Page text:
Higher Education system reforms, especially Finnish system of Universities of Applied Sciences in 2014 are discussed. The new steering model is based on major legislative changes, output-oriented funding and open information. The governmental steering reform, especially the financial model and the resulting institutional level responses, such as a curriculum reforms are discussed, focusing especially in engineering programs. The paper is motivated by management need to establish objective steering-related performance indicators and to apply them consistently across all educational programs. The close relationship to governmental steering and funding model imply that internally derived indicators can be directly applied. Metropolia University of Applied Sciences (MUAS) as a case institution is briefly introduced, focusing on engineering education in Information and Communications Technology (ICT), and its related programs. The reform forced consolidation of previously separate smaller programs into fewer units of student application. New curriculum ICT students have a common first year before they apply for a Major. A framework of parallel and longitudinal comparisons is introduced and used across Majors in two campuses. The new externally introduced performance criteria are applied internally on ICT Majors using data ex-ante and ex-post of program merger. A comparative performance of the Majors after completion of joint first year is established, focusing on previously omitted Majors for completeness of analysis. Some new research questions resulting from transfer of Majors between campuses and quota setting are discussed. Practical orientation identifies best practices to share or targets needing most attention for improvement. This level of analysis is directly applicable at student group and teaching team level, where corrective actions are possible, when identified. The analysis is quantitative and the nature of the corrective actions are not discussed. Causal relationships and factor analysis are omitted, because campuses, their staff and various pedagogical implementation details contain still too many undetermined factors for our limited data. Such qualitative analysis is left for further research. Further study must, however, be guided by the relevance of the observations.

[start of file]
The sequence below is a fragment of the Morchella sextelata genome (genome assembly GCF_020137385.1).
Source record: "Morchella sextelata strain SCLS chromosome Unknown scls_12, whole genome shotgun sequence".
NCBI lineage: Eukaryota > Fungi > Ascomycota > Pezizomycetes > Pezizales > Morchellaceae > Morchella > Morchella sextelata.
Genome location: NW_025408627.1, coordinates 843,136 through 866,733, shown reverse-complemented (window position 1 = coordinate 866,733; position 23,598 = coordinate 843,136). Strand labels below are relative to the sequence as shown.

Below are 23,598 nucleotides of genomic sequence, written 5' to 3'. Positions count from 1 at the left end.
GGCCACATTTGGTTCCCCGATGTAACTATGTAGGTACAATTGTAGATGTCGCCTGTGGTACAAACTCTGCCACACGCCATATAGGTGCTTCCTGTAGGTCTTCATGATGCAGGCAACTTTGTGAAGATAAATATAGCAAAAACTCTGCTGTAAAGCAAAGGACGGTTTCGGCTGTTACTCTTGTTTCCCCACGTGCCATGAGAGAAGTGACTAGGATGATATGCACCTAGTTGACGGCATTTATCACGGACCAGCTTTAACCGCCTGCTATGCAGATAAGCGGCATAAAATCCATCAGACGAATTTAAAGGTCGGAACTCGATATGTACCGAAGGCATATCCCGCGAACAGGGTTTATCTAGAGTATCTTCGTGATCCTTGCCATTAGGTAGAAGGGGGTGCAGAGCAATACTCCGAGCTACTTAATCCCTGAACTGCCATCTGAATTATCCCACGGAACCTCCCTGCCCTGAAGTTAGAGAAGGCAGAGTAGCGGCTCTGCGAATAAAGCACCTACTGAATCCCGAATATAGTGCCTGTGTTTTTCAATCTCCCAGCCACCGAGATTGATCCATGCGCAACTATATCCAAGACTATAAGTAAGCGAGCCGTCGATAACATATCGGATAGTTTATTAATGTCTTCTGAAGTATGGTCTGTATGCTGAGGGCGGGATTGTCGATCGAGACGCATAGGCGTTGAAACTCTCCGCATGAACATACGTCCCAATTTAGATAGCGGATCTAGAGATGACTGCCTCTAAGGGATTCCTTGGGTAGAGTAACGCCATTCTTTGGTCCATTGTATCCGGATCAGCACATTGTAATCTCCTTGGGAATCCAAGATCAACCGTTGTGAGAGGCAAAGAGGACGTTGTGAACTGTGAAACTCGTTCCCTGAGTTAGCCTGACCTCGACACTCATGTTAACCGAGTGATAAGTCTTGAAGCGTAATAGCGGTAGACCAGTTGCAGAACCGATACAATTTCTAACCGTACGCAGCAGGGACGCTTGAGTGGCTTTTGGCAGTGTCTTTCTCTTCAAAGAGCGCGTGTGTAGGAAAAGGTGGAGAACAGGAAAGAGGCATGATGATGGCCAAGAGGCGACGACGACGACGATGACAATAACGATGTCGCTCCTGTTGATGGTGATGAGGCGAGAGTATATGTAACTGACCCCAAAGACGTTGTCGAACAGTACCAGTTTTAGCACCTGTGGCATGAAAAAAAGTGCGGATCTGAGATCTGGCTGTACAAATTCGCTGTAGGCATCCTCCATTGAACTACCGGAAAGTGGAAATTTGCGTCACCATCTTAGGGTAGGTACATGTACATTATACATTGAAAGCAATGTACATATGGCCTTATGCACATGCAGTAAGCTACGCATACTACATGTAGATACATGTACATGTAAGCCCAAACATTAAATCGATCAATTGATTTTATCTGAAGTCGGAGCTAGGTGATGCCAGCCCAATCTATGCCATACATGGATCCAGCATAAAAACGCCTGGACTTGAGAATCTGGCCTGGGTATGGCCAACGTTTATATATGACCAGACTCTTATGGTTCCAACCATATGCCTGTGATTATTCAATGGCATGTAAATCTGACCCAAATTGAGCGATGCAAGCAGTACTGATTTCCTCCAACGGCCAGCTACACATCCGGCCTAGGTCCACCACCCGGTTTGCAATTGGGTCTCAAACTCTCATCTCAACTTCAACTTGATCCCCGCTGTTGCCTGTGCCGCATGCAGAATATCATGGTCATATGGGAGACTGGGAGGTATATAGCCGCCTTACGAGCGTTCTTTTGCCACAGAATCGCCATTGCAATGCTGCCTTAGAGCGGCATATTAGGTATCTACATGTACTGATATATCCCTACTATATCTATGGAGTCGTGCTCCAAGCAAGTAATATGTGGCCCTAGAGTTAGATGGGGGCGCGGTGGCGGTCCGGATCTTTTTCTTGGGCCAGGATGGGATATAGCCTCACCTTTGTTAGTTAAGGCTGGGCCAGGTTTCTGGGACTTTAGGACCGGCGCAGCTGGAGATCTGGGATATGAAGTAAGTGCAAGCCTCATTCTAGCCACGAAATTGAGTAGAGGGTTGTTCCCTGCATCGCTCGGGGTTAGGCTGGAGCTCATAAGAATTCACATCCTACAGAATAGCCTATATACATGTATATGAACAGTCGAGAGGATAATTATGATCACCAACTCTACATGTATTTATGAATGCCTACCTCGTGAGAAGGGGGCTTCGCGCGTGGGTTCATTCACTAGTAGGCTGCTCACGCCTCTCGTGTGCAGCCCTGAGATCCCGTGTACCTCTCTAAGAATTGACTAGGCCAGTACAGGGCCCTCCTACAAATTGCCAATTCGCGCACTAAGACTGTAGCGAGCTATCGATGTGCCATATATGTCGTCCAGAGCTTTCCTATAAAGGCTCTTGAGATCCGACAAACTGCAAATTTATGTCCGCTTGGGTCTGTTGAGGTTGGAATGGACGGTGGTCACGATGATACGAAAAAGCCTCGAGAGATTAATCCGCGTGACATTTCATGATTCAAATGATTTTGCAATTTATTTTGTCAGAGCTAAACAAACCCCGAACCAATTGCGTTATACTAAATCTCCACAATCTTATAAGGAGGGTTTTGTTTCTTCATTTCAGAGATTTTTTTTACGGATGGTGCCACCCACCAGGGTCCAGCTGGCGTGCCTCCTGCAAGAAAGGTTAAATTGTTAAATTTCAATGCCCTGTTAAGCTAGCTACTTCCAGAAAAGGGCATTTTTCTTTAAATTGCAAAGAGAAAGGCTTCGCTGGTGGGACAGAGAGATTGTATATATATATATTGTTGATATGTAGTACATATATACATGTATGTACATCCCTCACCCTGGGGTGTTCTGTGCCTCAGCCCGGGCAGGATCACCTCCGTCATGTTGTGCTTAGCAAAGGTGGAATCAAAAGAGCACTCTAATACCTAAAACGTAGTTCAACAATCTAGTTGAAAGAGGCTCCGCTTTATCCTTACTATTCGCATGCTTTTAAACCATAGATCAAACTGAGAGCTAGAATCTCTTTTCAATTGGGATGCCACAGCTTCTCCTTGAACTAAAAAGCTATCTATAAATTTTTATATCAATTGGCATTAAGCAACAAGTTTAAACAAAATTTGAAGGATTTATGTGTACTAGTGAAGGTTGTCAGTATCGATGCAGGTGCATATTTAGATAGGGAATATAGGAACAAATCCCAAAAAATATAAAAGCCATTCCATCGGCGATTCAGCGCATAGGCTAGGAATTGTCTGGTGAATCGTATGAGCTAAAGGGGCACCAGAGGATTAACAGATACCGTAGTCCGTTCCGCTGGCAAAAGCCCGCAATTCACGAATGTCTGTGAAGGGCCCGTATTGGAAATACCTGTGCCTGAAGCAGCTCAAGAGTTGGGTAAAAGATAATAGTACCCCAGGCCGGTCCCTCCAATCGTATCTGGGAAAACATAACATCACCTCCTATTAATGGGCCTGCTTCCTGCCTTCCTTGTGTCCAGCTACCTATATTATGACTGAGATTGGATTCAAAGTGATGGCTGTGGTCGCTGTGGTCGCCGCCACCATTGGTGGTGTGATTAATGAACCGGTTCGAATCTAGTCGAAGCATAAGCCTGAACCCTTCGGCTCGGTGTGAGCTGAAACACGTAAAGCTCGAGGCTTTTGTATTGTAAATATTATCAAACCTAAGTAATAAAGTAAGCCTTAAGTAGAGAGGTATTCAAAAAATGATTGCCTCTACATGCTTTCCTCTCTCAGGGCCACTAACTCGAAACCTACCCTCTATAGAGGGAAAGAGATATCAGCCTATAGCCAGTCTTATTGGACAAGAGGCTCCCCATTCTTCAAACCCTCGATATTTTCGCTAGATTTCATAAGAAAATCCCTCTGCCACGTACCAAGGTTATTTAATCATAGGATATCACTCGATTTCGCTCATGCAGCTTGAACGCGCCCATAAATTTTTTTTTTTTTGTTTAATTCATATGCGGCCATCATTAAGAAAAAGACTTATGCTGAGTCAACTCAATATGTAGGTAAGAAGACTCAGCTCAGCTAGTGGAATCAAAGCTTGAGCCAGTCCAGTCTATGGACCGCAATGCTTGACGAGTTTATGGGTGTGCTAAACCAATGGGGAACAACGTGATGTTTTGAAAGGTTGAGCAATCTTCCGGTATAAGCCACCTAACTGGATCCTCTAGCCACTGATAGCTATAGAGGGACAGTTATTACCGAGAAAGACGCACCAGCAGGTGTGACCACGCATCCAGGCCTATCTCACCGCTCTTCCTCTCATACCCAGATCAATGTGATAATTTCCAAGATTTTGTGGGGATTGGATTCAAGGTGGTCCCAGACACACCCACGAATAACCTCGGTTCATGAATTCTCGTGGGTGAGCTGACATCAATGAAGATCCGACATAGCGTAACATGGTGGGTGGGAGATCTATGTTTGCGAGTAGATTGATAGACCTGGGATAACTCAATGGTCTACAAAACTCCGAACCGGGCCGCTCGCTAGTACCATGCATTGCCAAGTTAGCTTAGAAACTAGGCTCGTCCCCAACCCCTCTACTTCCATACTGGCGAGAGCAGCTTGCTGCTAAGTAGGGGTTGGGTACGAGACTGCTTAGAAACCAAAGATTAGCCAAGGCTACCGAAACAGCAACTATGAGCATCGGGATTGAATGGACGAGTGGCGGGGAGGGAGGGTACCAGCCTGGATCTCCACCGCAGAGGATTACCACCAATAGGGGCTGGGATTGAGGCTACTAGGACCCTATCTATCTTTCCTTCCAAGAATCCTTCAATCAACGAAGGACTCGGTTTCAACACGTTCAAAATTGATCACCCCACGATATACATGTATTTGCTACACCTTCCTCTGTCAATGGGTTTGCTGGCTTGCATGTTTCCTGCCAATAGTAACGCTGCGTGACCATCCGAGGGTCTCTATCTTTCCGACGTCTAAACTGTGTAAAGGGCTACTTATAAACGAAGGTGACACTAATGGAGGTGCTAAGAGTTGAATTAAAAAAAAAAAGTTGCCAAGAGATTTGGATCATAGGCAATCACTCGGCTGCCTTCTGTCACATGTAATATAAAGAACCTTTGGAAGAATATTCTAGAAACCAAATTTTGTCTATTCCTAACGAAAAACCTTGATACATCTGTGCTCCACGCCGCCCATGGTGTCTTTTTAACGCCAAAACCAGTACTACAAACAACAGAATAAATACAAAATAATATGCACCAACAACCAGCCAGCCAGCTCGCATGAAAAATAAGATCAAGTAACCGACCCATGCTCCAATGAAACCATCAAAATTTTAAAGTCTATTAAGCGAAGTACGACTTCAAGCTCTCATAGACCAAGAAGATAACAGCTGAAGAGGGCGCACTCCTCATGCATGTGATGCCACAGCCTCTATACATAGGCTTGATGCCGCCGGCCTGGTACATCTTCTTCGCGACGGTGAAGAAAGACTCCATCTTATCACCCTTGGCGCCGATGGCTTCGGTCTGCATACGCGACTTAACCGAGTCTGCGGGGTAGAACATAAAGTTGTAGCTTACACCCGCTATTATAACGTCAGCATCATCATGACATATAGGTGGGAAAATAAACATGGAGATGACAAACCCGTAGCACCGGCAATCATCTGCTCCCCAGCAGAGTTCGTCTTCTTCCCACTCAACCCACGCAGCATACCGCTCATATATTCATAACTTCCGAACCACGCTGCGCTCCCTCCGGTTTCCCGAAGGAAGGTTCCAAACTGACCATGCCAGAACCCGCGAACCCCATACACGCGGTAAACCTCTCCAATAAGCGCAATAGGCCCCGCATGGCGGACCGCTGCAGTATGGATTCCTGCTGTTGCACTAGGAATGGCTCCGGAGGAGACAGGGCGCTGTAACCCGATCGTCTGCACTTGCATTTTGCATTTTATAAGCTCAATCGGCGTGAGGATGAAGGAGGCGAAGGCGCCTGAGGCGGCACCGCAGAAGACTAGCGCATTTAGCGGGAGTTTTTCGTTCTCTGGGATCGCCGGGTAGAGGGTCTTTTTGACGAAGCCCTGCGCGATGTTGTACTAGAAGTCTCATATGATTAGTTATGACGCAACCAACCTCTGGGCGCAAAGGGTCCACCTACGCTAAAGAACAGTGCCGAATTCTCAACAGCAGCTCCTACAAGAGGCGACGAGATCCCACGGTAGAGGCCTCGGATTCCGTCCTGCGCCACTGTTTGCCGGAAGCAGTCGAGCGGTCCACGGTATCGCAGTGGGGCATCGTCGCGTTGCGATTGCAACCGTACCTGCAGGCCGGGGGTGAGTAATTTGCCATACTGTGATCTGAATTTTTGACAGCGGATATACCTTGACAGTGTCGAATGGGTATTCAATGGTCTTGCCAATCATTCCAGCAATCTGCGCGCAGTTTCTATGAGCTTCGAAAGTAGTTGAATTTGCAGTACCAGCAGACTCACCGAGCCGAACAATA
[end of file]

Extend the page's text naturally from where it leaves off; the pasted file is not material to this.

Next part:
This paper presents the project and experiment-based fluid dynamics education in Meisei University, a private institution in Tokyo, Japan. We pay attention not only to the basic engineering courses but also to the practical aspect of engineering experience. So, we prepare courses called the Projects from I to VI. The Projects I and II are designed for the first year, III and IV are designated for the second year, V and VI are prepared for the third year, respectively. Each supervisor is responsible for two of these projects every year. When students take the Project V and VI at the third year, we automatically assume that these students will join the lab of the project for the graduation thesis. We would like to show our experience in the Project I in the summer term, 2016. In this project, we introduce a traction flight vehicle called Cat Flyer. This is a kind of a kite towed by a car for example. This is very similar to parasailing, but flight is possible even on the roads. Experiments in mechanical engineering education are also very important, and we would like to explain our course on centrifugal pump, venture, and orifice. Although these are described in detail in the text books of fluid dynamics, it is still crucial to have practical experiments as a student.